I think that’s an old saw from the real estate business, but it also applies to the public safety enterprise. Geography is incredibly important to police officers and firefighters. Understanding where your resources are is important for a supervisor and a dispatcher. It’s also important for a police officer or firefighter to have a general sense of where his or her colleagues are. It’s about both resource utilization and employee safety. In an emergency, we’d all like to find the officer or firefighter who needs help.
During my career, keeping track of who’s where has always been accomplished via the radio. You tell the dispatcher where you are at when called, you let the dispatcher know when you’ve arrived at the scene, and so forth. You keep an ear tuned to your beat buddies’ radio traffic, so you’ve got a general idea where they are and what they’re doing.
This is all about to change, with automated vehicle location, and with the embedded location services in a growing variety of mobile devices. Such systems are not new, but in the past few years the technology has become much more approachable. Today, I can whip up a sorta-kinda-AVL system with free apps on a group of smartphones. In fact, I do just that with my family.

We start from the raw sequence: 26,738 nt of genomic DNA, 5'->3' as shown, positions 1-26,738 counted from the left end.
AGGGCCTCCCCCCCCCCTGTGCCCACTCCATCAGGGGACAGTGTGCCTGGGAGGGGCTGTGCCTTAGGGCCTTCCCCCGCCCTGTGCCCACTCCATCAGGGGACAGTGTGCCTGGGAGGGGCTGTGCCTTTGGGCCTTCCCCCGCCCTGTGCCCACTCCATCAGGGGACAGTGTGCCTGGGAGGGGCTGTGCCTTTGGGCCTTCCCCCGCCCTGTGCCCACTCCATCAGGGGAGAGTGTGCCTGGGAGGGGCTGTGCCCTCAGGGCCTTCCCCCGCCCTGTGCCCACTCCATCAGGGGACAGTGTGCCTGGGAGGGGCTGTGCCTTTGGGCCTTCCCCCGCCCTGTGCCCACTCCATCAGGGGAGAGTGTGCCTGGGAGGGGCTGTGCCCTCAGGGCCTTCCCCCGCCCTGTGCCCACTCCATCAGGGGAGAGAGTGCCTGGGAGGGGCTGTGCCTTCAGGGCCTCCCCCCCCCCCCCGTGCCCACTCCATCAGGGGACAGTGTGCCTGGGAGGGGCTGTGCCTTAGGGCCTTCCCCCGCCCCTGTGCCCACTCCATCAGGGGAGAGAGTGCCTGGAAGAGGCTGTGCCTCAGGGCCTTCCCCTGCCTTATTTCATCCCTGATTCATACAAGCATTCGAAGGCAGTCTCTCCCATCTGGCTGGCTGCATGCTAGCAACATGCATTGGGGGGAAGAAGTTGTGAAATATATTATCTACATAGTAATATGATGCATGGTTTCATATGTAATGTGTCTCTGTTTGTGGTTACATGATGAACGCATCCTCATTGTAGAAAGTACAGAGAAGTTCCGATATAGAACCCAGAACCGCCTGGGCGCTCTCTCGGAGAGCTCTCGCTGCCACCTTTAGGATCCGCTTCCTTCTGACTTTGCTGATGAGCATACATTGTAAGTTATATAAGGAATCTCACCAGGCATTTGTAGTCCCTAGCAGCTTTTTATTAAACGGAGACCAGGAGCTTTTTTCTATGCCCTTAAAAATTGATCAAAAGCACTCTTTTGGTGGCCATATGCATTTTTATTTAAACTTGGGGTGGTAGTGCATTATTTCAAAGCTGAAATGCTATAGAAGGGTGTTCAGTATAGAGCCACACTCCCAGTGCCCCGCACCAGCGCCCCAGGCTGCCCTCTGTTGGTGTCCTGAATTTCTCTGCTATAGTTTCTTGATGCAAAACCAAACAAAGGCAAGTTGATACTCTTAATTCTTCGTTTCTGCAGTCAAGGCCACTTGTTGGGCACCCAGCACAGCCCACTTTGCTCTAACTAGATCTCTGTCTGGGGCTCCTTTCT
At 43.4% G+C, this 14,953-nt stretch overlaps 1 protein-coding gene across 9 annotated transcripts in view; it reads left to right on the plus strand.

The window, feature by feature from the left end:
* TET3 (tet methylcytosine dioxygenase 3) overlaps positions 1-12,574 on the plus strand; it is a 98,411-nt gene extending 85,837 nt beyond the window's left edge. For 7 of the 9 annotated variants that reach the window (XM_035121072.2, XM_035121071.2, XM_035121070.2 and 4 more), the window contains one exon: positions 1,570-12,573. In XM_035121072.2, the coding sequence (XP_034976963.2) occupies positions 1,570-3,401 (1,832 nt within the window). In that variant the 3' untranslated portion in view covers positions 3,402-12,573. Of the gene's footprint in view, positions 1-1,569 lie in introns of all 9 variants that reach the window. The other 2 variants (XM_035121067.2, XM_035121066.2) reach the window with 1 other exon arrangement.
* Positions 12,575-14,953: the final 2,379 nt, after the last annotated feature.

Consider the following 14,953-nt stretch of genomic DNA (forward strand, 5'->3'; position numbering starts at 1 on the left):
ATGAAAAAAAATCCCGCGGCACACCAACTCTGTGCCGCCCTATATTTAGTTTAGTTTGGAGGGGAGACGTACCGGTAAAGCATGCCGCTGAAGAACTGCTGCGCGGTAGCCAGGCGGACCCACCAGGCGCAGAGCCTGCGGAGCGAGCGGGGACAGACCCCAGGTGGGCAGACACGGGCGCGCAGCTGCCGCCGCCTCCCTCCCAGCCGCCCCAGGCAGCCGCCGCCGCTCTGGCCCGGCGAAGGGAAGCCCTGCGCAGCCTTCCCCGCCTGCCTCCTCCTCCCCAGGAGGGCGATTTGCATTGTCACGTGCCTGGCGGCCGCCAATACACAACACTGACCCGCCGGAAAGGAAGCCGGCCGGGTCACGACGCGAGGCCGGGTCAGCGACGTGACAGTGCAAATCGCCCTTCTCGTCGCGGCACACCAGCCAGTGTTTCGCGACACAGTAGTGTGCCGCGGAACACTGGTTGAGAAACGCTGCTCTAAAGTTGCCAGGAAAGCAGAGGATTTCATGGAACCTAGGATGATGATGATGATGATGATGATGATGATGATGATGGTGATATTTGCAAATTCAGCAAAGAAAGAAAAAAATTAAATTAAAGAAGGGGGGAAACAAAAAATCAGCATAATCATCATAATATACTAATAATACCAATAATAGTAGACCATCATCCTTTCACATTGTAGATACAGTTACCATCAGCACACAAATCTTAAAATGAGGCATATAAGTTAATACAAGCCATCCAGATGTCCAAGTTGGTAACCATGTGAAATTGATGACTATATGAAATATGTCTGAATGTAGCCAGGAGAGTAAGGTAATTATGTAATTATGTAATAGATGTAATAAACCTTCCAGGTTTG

Although some police and fire departments have used this technology for years, we are just beginning to experiment with it here in Lincoln. Last week, we lit up GPS receivers in a handful of our Lincoln Fire & Rescue vehicles. When three of these units all responded to this incident yesterday afternoon, a snapped the screen shot below: